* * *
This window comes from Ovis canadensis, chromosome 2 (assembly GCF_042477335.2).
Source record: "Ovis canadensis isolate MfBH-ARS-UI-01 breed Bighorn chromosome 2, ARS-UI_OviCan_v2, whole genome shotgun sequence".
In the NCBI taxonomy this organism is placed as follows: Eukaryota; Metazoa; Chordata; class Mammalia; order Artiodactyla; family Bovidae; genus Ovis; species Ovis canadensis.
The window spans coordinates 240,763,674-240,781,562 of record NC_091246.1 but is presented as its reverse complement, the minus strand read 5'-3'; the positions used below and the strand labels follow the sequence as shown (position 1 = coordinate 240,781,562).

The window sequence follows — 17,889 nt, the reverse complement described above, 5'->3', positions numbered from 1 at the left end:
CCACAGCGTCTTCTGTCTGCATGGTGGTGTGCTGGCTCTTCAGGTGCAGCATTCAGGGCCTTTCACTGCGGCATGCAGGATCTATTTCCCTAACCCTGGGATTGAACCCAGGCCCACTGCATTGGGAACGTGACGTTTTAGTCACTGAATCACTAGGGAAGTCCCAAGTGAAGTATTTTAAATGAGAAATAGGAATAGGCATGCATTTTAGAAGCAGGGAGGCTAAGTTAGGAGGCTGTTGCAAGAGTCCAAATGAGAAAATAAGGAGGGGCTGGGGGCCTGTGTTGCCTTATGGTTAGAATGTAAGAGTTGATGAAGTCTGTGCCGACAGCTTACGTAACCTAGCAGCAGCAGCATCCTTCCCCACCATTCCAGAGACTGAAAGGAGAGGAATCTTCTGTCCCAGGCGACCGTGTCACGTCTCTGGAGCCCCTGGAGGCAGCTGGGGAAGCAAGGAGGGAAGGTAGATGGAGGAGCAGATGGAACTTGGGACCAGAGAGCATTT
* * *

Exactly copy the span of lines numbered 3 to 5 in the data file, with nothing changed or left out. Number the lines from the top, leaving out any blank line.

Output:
In the NCBI taxonomy this organism is placed as follows: Eukaryota; Metazoa; Chordata; class Mammalia; order Artiodactyla; family Bovidae; genus Ovis; species Ovis canadensis.
The window spans coordinates 240,763,674-240,781,562 of record NC_091246.1 but is presented as its reverse complement, the minus strand read 5'-3'; the positions used below and the strand labels follow the sequence as shown (position 1 = coordinate 240,781,562).

The window sequence follows — 17,889 nt, the reverse complement described above, 5'->3', positions numbered from 1 at the left end: